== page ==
SAE and F1 in Schools—Making a Difference

“F1 in Schools” is the Formula One Technology Challenge presented to middle school and high school students.

“F1 in Schools” is the Formula One Technology Challenge presented to middle school and high school students. The process is holistic and integrative, covering not just the design, programming and CNC machining skills needed to produce an entry, but also incorporating team building, business planning, sponsorships, fundraising and much more.

The Society of Automotive Engineers (SAE) in Warrendale, Penn., recently hosted the F1 in Schools Pennsylvania State Championship. That’s no small undertaking considering the needed floor space, manpower and support to host 17 three- to six-person teams, their coaches/instructors and interested parents.

The end product for each team is the design, fabrication and racing performance of a Formula One CO2-powered car. The team starts with a block of wood and uses 3D CAM Software and CNC machining. Some teams use 3D printing to produce airfoils and wheels for their racers.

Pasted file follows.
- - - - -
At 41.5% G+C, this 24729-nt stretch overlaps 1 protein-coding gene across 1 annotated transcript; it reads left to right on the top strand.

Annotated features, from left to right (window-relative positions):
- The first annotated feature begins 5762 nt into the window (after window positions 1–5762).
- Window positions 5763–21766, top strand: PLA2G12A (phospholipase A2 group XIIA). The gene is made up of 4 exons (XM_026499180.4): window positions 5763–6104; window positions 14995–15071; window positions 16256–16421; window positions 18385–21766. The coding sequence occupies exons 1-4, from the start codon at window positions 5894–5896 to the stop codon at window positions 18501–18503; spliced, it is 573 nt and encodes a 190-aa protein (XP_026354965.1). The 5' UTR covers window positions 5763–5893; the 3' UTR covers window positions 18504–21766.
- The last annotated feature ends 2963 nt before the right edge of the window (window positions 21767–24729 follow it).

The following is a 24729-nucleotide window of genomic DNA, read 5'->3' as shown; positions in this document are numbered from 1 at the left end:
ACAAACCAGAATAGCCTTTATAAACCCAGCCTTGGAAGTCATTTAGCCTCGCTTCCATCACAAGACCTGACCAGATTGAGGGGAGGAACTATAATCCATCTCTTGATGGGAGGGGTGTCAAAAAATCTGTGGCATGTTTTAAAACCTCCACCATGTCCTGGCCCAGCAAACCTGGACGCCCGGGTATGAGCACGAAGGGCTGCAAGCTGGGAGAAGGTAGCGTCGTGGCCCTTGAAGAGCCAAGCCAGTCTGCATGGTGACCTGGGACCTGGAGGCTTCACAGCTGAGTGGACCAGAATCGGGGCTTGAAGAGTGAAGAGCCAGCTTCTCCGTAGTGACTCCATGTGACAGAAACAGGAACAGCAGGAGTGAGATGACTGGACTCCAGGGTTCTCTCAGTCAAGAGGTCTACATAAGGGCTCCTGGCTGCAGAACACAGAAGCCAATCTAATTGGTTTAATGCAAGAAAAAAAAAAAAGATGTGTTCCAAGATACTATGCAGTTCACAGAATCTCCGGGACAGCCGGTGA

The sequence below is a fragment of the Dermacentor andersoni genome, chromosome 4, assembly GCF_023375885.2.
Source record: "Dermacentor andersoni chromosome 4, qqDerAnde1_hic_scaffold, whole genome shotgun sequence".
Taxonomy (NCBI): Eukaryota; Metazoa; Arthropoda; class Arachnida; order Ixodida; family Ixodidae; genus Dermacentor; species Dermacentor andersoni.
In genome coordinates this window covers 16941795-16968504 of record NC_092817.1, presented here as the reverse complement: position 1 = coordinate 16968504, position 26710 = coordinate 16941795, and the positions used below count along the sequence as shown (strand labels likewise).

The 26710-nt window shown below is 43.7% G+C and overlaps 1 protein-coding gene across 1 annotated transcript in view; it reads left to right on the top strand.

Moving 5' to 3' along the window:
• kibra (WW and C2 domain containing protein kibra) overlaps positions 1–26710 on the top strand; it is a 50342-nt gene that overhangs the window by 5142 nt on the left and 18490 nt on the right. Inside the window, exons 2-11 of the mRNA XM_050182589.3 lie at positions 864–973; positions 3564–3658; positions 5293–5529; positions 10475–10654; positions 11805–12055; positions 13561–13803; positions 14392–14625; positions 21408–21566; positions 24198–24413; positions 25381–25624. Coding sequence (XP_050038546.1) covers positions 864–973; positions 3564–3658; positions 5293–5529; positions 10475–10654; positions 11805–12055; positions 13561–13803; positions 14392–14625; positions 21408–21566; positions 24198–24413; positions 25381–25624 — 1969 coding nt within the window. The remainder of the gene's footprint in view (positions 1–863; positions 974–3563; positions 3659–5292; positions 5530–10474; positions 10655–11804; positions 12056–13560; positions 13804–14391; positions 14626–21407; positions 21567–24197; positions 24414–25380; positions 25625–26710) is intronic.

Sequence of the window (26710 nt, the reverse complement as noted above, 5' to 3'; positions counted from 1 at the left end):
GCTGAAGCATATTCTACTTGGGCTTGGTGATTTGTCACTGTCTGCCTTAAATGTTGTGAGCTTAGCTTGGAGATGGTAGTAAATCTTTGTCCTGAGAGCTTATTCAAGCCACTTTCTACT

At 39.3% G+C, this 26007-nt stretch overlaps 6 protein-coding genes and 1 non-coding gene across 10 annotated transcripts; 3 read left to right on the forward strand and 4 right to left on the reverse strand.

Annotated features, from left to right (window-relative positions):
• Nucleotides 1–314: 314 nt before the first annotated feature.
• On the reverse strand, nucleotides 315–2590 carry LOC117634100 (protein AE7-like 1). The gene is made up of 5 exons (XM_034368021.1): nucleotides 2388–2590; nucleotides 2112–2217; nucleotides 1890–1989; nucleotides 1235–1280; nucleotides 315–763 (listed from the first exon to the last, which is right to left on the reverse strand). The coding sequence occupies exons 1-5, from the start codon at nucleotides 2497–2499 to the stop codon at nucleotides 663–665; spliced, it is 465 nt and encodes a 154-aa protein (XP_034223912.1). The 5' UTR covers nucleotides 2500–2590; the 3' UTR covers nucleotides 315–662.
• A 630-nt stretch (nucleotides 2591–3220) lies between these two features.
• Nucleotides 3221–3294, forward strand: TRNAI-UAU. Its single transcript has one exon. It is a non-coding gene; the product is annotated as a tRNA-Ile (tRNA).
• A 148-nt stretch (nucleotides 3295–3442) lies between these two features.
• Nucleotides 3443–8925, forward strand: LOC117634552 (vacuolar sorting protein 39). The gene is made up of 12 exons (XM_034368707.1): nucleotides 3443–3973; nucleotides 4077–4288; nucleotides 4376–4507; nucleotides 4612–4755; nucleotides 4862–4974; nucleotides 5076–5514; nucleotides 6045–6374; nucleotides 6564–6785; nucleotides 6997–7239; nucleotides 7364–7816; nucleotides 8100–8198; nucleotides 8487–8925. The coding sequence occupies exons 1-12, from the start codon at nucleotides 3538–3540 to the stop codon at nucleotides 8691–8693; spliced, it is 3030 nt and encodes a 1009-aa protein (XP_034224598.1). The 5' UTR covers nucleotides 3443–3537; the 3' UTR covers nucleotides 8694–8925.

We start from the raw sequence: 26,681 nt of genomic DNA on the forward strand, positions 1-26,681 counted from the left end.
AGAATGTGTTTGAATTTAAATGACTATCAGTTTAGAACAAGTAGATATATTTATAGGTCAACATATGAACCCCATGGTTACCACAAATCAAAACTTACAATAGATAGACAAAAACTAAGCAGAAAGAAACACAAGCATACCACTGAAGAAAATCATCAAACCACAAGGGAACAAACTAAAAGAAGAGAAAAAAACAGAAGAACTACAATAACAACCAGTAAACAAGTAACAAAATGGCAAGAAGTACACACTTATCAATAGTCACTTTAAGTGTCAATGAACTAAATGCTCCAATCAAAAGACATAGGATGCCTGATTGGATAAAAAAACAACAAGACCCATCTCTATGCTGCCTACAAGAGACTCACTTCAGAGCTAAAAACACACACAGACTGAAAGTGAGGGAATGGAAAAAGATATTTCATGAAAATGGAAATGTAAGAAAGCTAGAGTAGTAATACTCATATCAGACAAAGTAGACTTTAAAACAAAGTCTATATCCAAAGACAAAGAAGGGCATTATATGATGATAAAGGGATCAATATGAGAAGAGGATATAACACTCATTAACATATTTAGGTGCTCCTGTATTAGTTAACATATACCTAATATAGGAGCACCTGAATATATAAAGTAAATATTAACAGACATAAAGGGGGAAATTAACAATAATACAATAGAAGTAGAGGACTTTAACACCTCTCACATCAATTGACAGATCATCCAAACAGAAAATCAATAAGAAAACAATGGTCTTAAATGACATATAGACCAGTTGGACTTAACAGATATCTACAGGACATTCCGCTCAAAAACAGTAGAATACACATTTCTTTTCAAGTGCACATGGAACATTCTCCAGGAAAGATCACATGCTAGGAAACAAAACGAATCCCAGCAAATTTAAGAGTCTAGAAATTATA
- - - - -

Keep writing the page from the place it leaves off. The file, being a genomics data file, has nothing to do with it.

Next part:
Cars are evaluated to a rigorous multi-page spec before being permitted to race. Each team’s design is analyzed using virtual wind tunnel software before the first prototype is made. After the prototype is produced, it is tested using an actual wind tunnel. Part of the team’s presentation focuses on how it used that test data to improve the car’s design.

W. Edwards Deming gave us the “Plan-Do-Check-Act” cycle as a model for best practice. Interestingly, F1 in Schools uses a “Design-Analyze-Make-Test-Race” process to give the students a best practice for skill development, thinking and learning by doing.

SAE’s mission, “To advance self-propelled vehicle and system knowledge in a neutral forum for the benefit of society,” was certainly fulfilled by its hosting of the Pennsylvania State F1 Championship last month. Almost 100 students demonstrated the skills they had learned and implemented at the SAE-hosted event. It made them all winners and proved their experience in the whys and hows of advanced manufacturing. This is one way our future advanced manufacturing workforce is being developed.

There were a number of teams that won awards for various criteria, such as fastest car and best documentation. However, we’d like to showcase here the car produced by the team from Elizabethtown Middle School’s Team Infinitum. How does the car in the photo compare with your “work product” when you were in middle school?